October 5, 2016

And Elena Ferrante would have gotten away with greatness if it weren’t for you meddling kids


So we can at least cross Franco off the list. Via ElenaFerrante.com

So we can at least cross James Franco off the list. Via ElenaFerrante.com.

As a culture, we build up female celebrities, politicians, and public figures of any kind, only to turn heel and tear them down — often with glee. We chalk this up to the starlet buckling under pressure, or rotting from overexposure. Please do read Sady Doyle’s Trainwreck on this urgent topic.

In the book, Doyle pays special attention to female writers who willfully obscure their identities, perhaps to avoid this very treatment:

And so it is that the history of women’s written speech is littered with lacunae, dodges and feints around personal fame — women who’ve used male or androgynous pen names (Currer Bell, George Sand, George Eliot, J. K. Rowling) or who have relied on at anonymity (Jane Austen’s novels, published under the byline “A Lady”; Mary Shelley’s Frankenstein, first published by “Anonymous”), or who simply didn’t publish at all (Emily Dickinson, writing hundreds of poems and stuffing them in her desk drawer, where they stayed until her death). So it is that the “singer-songwriter” genre — the one art form that is pretty much explicitly dedicated to putting a person’s voice and perspective out there, embodied and audible, in public — has such an odd habit of losing track of its female practitioners. So it is that women to this day attempt muthos with trepidation and tactical defenses.

This past Sunday, the New York Review of Books published an article claiming to reveal the identity of the bestselling, beloved, and famously pseudonymous Italian writer Elena Ferrante. Investigative journalist Claudio Gatti used financial records to identify an Italian translator (and the wife of one of the previously suspected Ferrantes) as the genius-in-hiding.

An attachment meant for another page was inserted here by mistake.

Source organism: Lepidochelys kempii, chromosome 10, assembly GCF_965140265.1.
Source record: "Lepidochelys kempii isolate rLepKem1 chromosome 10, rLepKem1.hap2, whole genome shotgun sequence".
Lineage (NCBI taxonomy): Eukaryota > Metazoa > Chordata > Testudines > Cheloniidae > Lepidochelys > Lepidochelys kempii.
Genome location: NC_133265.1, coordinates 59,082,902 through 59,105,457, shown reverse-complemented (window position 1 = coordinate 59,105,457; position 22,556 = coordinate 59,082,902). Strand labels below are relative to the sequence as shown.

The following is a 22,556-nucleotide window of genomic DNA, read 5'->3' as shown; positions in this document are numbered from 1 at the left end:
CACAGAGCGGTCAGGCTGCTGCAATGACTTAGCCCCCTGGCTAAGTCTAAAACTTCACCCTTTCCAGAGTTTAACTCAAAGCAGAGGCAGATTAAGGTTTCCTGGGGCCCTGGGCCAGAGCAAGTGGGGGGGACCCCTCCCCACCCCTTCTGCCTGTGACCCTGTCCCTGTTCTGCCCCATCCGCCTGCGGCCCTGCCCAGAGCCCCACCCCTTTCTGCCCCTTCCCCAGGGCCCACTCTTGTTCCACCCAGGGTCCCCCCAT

The literary community has not responded favorably to this reveal. Times Literary Supplement editor Stig Abell called it “abhorrent as well as self-defeating.” In N + 1, Dayna Tortorici wrote that Ferrante’s anonymity was a refreshing retreat from the noise of biographical criticism, now ruptured, and that “it’s difficult to read a man’s attempt to ‘out’ a writer who has said she would stop writing if she were ever identified as anything but an attempt to make her stop writing.”

Ferrante’s fellow bestseller Jojo Moyes added simply:

On Monday, the Columbia Journalism Review published an interview of Gatti by Pete Vernon, in which the journalist, asked whether he has any regrets, says:

Absolutely not. None whatsoever. All the people that hate me for what I wrote are bad people, and I don’t mind the fact that they hate me. If Elena Ferrante ends up hating me, I would be sad because I respect her. I like her. I like her work. That’s the sad part, but I don’t regret anything.

He goes on to justify his investigation on the grounds that Ferrante has published supposedly autobiographical material in a forthcoming-in-English autobiographical book called Frantumaglia, parts of of which may prove false now that we know who Ferrante really is. Gatti claims to have no idea how the revelation of Ferrante’s identity could change a reader’s experience of her novels.  And he doesn’t see the reveal as part of the trainwreckificiation of beloved women, as he didn’t know upon starting the hunt whether a woman was indeed behind the pseudonym.

It’s hard, though, to not hear some gendered expectations in the conclusion to his interview: “I’ve proven that there is no autobiographical information in any of her books. How can the ability of Ferrante to capture the inner lives of women in any way require her to be shielded from the public sphere?” Perhaps a shield is the only way this woman saw to sustain fantastic creativity for years without the public trying to wreck her.



Ryan Harrington is a senior editor at Melville House.